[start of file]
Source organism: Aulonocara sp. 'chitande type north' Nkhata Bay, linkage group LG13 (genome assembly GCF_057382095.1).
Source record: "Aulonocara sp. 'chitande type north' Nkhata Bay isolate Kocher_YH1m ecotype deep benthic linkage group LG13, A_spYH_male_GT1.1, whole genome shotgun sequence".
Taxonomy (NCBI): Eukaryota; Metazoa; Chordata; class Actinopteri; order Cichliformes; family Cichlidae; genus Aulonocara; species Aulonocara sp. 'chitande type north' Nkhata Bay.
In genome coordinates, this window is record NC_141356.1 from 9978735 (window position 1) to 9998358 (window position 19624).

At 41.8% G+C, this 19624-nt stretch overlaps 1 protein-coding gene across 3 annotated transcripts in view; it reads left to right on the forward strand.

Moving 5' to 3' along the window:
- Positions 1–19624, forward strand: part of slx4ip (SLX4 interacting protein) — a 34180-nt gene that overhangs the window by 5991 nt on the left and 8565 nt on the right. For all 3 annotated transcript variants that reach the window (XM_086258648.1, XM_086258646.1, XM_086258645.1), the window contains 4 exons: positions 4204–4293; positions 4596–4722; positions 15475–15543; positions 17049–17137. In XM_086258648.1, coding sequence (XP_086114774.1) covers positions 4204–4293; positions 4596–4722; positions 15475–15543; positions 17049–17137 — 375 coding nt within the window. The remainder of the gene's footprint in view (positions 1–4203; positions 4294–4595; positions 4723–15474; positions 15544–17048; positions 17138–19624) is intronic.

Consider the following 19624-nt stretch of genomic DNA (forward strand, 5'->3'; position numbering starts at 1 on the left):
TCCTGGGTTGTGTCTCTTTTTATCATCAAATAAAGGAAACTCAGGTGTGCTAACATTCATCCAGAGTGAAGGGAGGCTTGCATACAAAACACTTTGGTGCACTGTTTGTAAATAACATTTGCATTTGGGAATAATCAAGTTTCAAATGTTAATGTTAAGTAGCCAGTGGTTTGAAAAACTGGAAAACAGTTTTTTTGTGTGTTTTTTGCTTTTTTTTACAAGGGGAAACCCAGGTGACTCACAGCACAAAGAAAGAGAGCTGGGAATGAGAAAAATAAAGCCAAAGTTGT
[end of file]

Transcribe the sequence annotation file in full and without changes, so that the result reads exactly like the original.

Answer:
Source organism: Aulonocara sp. 'chitande type north' Nkhata Bay, linkage group LG13 (genome assembly GCF_057382095.1).
Source record: "Aulonocara sp. 'chitande type north' Nkhata Bay isolate Kocher_YH1m ecotype deep benthic linkage group LG13, A_spYH_male_GT1.1, whole genome shotgun sequence".
Taxonomy (NCBI): Eukaryota; Metazoa; Chordata; class Actinopteri; order Cichliformes; family Cichlidae; genus Aulonocara; species Aulonocara sp. 'chitande type north' Nkhata Bay.
In genome coordinates, this window is record NC_141356.1 from 9978735 (window position 1) to 9998358 (window position 19624).

At 41.8% G+C, this 19624-nt stretch overlaps 1 protein-coding gene across 3 annotated transcripts in view; it reads left to right on the forward strand.

Moving 5' to 3' along the window:
- Positions 1–19624, forward strand: part of slx4ip (SLX4 interacting protein) — a 34180-nt gene that overhangs the window by 5991 nt on the left and 8565 nt on the right. For all 3 annotated transcript variants that reach the window (XM_086258648.1, XM_086258646.1, XM_086258645.1), the window contains 4 exons: positions 4204–4293; positions 4596–4722; positions 15475–15543; positions 17049–17137. In XM_086258648.1, coding sequence (XP_086114774.1) covers positions 4204–4293; positions 4596–4722; positions 15475–15543; positions 17049–17137 — 375 coding nt within the window. The remainder of the gene's footprint in view (positions 1–4203; positions 4294–4595; positions 4723–15474; positions 15544–17048; positions 17138–19624) is intronic.

Consider the following 19624-nt stretch of genomic DNA (forward strand, 5'->3'; position numbering starts at 1 on the left):
TCCTGGGTTGTGTCTCTTTTTATCATCAAATAAAGGAAACTCAGGTGTGCTAACATTCATCCAGAGTGAAGGGAGGCTTGCATACAAAACACTTTGGTGCACTGTTTGTAAATAACATTTGCATTTGGGAATAATCAAGTTTCAAATGTTAATGTTAAGTAGCCAGTGGTTTGAAAAACTGGAAAACAGTTTTTTTGTGTGTTTTTTGCTTTTTTTTACAAGGGGAAACCCAGGTGACTCACAGCACAAAGAAAGAGAGCTGGGAATGAGAAAAATAAAGCCAAAGTTGT